Anatolia’s Gōbekli Tepe And New Mexico’s Pueblo Bonito – Similar Necropolis Sites?
How would one describe Gōbekli Tepe, and all the other Tepe sites in the Şanlıurfa Province, south-eastern Anatolia? One might opine that these ancient sites contain a cluster of circular enclosures, with many rectangular buildings behind them. The circular enclosures often contain benches around the perimeter, and two monolithic standing stones in the center. And there is a possibility that these enclosures were roofed, and perhaps oriented with cosmic alignments or symbolism. Astonishingly one can find similar structures at the opposite side of the globe, at Puerto Bonito in the Chaco Canyon, New Mexico.
The archaeological site of Göbekli Tepe: main excavation area with four monumental circular buildings and adjacent rectangular buildings (Image: German Archaeological Institute, photo E. Kücük )
Between 900 and 1150 AD, Chaco Canyon, situated in north-western New Mexico, was a major center of culture for the ancestral Puebloans. Here are several large building complexes that were initially thought to be towns; or, since they are walled, perhaps they qualify as citadels. The handful of these so-called citadels that reside within the Chaco Canyon all contain a cluster of seemingly ritual circular enclosures, plus many rectangular buildings behind them. The circular enclosures often contain benches around the perimeter, and sockets in the center that may have contained standing stones. And there is a possibility that these enclosures were roofed, as the circular sockets are thought to have held wooden pillars; and the entire Chaco site is replete with solar and lunar alignments.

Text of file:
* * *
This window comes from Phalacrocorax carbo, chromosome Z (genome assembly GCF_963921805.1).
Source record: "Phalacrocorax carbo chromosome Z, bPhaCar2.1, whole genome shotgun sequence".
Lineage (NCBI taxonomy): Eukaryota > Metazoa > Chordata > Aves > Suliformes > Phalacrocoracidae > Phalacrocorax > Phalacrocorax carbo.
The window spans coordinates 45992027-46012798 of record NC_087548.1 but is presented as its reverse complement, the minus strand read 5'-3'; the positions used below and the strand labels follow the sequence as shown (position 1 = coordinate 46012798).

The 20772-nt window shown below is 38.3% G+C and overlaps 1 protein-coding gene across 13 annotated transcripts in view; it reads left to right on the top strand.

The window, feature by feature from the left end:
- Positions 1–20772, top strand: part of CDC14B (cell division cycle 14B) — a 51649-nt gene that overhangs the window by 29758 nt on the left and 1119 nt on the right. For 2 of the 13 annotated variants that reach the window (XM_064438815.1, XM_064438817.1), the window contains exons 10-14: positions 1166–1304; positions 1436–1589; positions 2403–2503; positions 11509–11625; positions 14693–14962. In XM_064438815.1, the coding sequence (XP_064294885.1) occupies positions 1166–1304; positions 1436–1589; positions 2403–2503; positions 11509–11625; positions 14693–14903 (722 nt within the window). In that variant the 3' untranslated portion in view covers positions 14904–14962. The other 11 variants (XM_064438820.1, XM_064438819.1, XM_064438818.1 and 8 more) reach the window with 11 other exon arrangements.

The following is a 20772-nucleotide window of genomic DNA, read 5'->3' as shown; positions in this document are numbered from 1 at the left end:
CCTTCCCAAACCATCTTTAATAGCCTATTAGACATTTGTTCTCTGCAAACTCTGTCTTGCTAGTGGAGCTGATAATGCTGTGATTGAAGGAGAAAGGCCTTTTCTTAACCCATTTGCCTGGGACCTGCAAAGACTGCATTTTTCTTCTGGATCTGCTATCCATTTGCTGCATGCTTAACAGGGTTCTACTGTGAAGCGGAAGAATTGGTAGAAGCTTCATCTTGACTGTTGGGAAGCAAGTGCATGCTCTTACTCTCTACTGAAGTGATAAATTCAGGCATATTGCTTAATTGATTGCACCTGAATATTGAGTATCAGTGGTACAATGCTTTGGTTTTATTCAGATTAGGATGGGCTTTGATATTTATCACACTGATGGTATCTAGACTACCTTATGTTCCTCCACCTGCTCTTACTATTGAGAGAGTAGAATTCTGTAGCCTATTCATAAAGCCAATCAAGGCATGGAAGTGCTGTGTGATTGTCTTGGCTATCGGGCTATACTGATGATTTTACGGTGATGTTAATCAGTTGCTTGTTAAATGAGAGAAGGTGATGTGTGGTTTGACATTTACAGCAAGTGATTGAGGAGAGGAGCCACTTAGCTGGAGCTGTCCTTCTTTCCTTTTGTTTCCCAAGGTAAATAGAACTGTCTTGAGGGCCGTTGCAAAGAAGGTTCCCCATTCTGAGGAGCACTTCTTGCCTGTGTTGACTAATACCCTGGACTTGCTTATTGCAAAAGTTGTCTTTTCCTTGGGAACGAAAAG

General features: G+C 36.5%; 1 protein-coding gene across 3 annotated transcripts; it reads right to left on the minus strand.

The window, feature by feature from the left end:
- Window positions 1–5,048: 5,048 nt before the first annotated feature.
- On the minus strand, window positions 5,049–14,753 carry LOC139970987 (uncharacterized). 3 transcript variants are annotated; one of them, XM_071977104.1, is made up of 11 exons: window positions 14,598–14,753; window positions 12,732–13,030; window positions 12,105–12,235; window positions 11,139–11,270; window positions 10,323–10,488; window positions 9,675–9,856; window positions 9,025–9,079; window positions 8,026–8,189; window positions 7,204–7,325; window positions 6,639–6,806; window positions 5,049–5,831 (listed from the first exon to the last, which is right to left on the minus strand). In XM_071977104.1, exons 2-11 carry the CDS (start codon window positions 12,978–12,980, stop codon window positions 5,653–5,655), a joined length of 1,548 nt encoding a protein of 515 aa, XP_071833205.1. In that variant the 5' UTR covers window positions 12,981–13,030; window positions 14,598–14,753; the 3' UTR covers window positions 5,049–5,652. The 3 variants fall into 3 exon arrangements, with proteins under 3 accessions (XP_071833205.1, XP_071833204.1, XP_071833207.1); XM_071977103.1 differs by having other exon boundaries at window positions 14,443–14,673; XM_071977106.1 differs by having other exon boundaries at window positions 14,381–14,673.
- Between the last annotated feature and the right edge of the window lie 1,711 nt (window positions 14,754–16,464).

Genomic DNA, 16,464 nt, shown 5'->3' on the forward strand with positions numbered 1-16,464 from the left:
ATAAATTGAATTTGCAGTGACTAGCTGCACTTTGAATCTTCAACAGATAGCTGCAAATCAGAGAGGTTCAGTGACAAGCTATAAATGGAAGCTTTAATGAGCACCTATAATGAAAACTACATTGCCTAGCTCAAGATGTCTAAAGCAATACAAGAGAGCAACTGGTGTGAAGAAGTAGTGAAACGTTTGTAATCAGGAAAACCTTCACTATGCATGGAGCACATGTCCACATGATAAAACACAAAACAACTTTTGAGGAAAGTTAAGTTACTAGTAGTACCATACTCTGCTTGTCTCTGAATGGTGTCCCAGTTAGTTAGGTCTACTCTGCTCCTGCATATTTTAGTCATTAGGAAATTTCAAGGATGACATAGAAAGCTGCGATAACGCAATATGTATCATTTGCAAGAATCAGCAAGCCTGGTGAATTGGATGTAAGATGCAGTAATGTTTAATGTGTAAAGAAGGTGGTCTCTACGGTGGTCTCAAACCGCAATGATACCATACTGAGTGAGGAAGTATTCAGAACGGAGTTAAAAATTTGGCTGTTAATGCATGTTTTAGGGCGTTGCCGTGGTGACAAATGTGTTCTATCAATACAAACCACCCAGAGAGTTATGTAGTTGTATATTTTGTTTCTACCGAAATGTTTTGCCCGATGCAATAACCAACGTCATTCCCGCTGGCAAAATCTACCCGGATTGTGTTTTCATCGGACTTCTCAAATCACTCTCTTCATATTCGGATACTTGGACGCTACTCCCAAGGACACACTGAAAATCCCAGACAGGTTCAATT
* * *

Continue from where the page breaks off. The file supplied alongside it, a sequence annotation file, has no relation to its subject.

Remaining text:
So even on the surface, there are many similarities between the Gōbekli Tepe and Chaco sites that are intriguing, to say the least. But there is more. These Chaco Canyon sites, especially the main Pueblo Bonito ‘citadel’ - have been re-evaluated in recent years, because there is no real sign that these vast citadels were actually inhabited. Many of the tall ‘apartment blocks’, which reach up to four floors in height, have no easy access (no corridors); the individual rooms have no natural light; and there are no chimneys to allow fires for cooking or for warmth. In other words, these multi-story room complexes are completely hopeless and unusable as apartment blocks, which begs the question: what were these vast citadels, and their prison-like rooms, really for?
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By: Ralph Ellis